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5 partner lessons when planning for network as a service (NaaS)

By Amrita Shergill, Business Development & Sales Leader APJ GreenLake for Aruba
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There are many sports analogies and terms that we use in our day-to-day communications. In fact, sports itself appears to be a universal language of its own. Coming from a family of professional golfers - it was expected that I would follow in their footsteps. Only my passion is motorsports, specifically cross-country car rallies. My experience with motorsports is remarkably like my experience with working on NaaS. These are some of the lessons I have learned:

1. The Arena – Jumping into motorsports as an outsider, with no experience or friends in the sport, was downright silly. Having zero hands-on knowledge of the sport and spending a lot of time and energy learning the ropes from the ground up could have been prevented. After struggling there was the realization that there were many people and organizations that should have been leveraged and were willing to help in my journey. Unfortunately, I did not take advantage of their training and knowledge.

Similarly, NaaS is an entirely new offering in a newly defined market. Though NaaS has been an industry term for many years, the world is moving towards a consumption-based services model. Many still think of as-a-service in terms of software or compute and storage such as SaaS or IaaS. However, with IaaS and SaaS, the networks physically live in the edge, not the Cloud. NaaS provides partners an opportunity to adapt their business model quickly to support the new way that customers like to purchase – flexibly, without large upfront investments and with costs reflecting the business value they drive. And partners do not have to go it alone. With support from networking vendors, like Aruba, they can better understand this new arena and take advantage of their expertise in aaS and NaaS training modules, which test partner knowledge and ensure they are ready for the challenge.

2. Different Terrain – In motorsports, every terrain requires a different skill, whether you are driving through a desert, a high-altitude, dirt-track or on a paved tarmac. It requires skillful driving and navigational skills, distinctive cars and tires, plus a courageous and very technical service and support team.

With this new as-a-service market reality, partners that do not change tend to see their traditional models come under growing pressure. Instead of only focusing on what you are good at, think of your business from the perspective of your customers and how you should modify your business to this new trend. The demand for discounts on large up-front deals is rising as customers shift their purchases from capex to opex and expectations for lower costs rise. Partners must adapt and start looking at ARR (Annual Recurring Revenue) or be left behind.

3. Tools – Motorsports is a costly hobby. Rally cars must be sturdy, agile, and versatile. The upfront cost of building a rally car along with all its components (roll cage, upgraded suspension, strong braking system, bespoke wheels, and tires) could worry any budget. It is hard to find sponsors when you are a newcomer, so trying to go it alone and bankroll it through an interest-bearing bank loan is a poor decision. Instead, leasing it would have been wiser to get to know the terrain that is most suited to your capabilities and driving skills.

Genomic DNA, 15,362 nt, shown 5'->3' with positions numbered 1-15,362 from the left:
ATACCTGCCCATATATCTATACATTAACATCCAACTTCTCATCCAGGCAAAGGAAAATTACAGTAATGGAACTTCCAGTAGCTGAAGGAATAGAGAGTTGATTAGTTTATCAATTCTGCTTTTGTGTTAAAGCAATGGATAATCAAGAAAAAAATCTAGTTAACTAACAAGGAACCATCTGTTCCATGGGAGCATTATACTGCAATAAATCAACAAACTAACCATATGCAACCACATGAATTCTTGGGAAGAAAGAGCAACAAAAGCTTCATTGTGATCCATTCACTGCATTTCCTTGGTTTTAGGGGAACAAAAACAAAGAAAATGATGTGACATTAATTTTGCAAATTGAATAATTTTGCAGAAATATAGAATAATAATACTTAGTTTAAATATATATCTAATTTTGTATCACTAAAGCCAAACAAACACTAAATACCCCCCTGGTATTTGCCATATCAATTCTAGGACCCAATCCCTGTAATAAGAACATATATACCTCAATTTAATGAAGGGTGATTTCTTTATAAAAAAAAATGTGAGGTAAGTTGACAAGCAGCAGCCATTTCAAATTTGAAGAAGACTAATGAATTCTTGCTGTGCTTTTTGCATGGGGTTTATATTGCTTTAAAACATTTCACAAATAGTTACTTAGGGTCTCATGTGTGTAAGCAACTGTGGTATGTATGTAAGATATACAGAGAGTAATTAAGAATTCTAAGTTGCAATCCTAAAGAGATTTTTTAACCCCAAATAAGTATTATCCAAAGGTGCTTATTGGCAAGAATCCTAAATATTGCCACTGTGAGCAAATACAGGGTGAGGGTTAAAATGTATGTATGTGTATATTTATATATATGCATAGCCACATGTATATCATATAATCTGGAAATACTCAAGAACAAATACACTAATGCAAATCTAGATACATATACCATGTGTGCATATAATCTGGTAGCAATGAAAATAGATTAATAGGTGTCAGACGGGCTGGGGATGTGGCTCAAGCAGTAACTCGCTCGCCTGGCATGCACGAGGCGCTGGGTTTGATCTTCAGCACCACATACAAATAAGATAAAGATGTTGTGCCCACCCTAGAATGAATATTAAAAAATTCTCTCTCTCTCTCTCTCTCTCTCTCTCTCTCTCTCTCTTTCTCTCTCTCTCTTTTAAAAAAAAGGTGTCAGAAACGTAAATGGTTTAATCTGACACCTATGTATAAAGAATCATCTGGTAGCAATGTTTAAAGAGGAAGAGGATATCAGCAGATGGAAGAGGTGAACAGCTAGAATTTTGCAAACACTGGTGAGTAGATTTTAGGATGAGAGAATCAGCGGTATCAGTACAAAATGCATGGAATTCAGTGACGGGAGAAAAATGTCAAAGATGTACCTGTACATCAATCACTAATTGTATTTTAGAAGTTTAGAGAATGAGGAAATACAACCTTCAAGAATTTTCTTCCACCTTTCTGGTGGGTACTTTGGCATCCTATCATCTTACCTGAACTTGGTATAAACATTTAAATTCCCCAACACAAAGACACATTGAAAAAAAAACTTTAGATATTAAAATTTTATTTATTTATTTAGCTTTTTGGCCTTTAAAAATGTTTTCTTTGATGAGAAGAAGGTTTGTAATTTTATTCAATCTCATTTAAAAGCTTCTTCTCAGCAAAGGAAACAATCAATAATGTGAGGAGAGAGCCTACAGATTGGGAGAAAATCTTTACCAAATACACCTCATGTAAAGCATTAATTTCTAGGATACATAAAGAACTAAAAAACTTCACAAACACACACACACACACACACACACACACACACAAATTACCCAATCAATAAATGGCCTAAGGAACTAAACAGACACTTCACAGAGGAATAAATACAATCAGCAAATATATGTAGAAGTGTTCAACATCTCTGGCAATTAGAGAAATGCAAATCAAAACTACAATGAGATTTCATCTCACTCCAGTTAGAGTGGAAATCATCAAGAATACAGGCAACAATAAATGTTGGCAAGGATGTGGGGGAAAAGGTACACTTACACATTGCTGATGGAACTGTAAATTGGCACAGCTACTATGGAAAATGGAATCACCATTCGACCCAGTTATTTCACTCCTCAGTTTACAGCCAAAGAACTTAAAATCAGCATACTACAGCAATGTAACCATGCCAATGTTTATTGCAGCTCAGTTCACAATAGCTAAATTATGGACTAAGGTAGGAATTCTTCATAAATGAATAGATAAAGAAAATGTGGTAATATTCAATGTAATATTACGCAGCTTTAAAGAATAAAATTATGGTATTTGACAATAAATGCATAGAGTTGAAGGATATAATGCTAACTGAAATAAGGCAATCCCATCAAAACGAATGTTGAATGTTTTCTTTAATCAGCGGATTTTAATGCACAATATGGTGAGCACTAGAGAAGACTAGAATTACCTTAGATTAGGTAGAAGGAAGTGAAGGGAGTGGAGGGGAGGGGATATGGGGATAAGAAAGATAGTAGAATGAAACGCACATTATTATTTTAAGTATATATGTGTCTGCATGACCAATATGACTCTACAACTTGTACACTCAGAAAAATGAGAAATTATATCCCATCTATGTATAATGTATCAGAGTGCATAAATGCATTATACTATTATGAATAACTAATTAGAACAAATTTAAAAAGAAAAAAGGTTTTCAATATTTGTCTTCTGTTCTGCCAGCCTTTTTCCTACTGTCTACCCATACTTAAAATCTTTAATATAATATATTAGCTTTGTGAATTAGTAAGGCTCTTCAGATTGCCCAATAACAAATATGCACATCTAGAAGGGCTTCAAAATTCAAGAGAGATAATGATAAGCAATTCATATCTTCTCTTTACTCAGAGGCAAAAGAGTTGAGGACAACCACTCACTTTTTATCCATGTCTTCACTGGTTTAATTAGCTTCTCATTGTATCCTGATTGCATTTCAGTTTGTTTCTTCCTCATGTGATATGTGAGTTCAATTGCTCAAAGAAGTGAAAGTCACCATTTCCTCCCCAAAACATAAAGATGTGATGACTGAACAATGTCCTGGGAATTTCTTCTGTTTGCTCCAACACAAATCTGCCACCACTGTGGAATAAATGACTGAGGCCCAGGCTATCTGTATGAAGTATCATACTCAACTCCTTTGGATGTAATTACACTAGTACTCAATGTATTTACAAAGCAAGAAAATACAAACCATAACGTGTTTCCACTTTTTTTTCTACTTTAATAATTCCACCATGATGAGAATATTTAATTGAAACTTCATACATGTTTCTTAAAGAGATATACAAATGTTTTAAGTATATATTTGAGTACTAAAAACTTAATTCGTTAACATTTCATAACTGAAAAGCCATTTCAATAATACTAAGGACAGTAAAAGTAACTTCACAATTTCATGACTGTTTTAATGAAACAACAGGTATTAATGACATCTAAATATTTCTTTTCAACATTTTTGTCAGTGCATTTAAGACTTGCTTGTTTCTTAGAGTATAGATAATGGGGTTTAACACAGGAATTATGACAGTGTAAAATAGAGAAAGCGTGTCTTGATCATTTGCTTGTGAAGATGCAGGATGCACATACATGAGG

Customers view flexible subscription offerings as a one of their top demands from partners, as it helps to reduce opex costs and provides them the simplicity and flexibility of a service model. When partners can prove the business value of NaaS to their customers, rather than selling just equipment, then your customer churn rate will remain low, and you can maintain customer loyalty for much longer than the original 3- to 5-year NaaS business case.

4. Team Effort – Even though motor cross is an individual sport, no one does it on their own. Rally cars require a series of upgrades to ensure they do not break during competition. The driver requires an expert navigator, service crew, and mechanic, to ensure the car can make it through the various rally stages consisting of dips, large rocks, and jumps.

Only Aruba leads the market with a flexible offering for partners that opens new revenue streams and extends revenue models with more predictability. Our new GreenLake for Aruba service packs enable you to design and deliver a NaaS solution to address customer use cases quickly and easily. Each service pack makes it simple to transact a traditional hardware and software solution helping partners to add value and differentiation with your own services, driving larger deals and stronger customer relationships.

5. Change in Mindset – Depending on the course, each format of cross-country driving requires you to unlearn, then relearn new driving and navigation skills. You always need to be looking ahead not back.

Much like what customers are facing, partners have their own challenges to face while selling NaaS. From changes in decision makers, to a new way of procuring by their customers, to understanding how an ARR model changes their revenue stream, the road is long and windy. Having an organization that will help you on that bumpy trip is vital to a successful sale and implementation. While it requires a change in mindset, a team effort and different tools and terrain, Aruba can help partners to expand their offerings, further increase their profitability, and stay relevant in changing times.

Visit www.arubanetworks.com/naas for more information or call your Aruba NaaS Specialist for more information.

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